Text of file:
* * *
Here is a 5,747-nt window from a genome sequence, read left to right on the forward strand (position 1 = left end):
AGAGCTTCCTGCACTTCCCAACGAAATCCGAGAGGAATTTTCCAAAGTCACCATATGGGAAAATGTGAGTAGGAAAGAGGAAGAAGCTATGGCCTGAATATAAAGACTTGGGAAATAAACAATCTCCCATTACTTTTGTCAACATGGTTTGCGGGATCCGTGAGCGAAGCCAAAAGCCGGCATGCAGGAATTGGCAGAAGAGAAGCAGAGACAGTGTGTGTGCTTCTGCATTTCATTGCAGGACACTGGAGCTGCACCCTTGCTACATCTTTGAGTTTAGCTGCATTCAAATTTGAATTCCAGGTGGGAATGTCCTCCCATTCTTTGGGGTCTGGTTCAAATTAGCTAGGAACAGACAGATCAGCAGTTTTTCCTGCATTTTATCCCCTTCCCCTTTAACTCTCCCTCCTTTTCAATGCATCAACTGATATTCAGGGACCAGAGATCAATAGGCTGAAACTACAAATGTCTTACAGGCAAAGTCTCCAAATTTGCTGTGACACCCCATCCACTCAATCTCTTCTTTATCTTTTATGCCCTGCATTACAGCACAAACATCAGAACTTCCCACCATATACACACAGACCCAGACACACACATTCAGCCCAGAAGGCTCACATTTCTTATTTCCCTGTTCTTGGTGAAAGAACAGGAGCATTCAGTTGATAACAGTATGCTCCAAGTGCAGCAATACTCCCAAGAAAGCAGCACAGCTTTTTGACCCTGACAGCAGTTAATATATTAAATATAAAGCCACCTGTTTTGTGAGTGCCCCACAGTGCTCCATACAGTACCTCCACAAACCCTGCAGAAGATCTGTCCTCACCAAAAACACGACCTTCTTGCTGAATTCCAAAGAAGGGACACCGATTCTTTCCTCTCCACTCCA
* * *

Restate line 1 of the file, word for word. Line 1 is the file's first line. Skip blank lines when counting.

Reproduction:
Here is a 5,747-nt window from a genome sequence, read left to right on the forward strand (position 1 = left end):